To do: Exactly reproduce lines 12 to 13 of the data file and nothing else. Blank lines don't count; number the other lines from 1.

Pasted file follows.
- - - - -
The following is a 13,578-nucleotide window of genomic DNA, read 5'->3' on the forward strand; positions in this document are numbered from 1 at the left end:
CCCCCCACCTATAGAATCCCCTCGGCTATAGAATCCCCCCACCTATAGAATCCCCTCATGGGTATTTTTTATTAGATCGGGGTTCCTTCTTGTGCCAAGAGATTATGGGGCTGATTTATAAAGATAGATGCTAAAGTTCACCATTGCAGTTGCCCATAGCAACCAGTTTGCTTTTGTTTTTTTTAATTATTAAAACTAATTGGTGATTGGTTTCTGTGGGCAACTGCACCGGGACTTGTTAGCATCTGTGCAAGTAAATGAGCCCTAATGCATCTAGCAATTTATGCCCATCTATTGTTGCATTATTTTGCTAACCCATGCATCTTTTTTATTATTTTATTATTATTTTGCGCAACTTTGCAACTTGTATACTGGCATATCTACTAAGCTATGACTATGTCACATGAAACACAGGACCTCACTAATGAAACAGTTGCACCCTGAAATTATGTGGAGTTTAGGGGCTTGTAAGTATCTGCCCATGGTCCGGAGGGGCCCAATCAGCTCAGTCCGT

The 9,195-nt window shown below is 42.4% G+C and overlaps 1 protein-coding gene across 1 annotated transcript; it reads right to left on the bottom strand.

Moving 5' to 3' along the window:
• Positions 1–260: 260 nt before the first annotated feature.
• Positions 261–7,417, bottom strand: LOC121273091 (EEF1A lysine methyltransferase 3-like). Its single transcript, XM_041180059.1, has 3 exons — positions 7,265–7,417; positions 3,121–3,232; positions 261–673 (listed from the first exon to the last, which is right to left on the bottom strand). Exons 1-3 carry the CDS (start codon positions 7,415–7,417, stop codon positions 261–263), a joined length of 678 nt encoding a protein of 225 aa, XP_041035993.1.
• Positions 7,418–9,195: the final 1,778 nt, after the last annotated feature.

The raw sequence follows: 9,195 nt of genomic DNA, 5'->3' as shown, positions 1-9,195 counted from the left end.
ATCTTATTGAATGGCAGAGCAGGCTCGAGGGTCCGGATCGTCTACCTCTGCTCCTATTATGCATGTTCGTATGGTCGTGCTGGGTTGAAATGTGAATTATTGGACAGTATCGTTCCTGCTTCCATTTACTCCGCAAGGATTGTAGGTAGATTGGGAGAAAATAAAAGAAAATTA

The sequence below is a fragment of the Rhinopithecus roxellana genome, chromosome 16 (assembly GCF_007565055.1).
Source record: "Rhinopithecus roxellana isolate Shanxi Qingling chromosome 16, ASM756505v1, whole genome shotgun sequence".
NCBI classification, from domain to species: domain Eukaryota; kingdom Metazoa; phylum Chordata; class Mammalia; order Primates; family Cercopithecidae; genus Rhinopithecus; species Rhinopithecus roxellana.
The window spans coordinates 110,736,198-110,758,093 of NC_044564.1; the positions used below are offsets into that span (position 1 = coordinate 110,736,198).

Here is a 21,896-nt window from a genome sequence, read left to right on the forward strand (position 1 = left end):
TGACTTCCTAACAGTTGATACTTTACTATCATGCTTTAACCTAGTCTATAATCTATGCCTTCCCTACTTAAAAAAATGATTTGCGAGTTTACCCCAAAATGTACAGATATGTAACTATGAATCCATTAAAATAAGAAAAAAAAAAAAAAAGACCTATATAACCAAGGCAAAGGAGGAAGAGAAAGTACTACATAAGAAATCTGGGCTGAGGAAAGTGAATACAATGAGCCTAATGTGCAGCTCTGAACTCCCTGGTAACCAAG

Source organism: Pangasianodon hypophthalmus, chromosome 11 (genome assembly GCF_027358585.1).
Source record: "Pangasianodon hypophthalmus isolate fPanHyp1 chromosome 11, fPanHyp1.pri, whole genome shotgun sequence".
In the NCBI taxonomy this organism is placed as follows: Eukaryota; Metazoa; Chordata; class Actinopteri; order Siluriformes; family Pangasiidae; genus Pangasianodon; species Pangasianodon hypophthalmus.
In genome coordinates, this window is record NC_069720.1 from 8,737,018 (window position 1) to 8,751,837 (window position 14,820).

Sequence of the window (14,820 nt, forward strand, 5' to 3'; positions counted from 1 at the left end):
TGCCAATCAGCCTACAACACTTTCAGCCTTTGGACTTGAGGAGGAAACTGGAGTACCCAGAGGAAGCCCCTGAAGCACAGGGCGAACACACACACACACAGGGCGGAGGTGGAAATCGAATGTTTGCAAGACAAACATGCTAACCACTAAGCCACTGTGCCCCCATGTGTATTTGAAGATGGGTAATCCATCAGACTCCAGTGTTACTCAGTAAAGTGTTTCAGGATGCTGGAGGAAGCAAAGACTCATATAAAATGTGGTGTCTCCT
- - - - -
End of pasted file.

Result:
NCBI classification, from domain to species: domain Eukaryota; kingdom Metazoa; phylum Chordata; class Mammalia; order Primates; family Cercopithecidae; genus Rhinopithecus; species Rhinopithecus roxellana.
The window spans coordinates 110,736,198-110,758,093 of NC_044564.1; the positions used below are offsets into that span (position 1 = coordinate 110,736,198).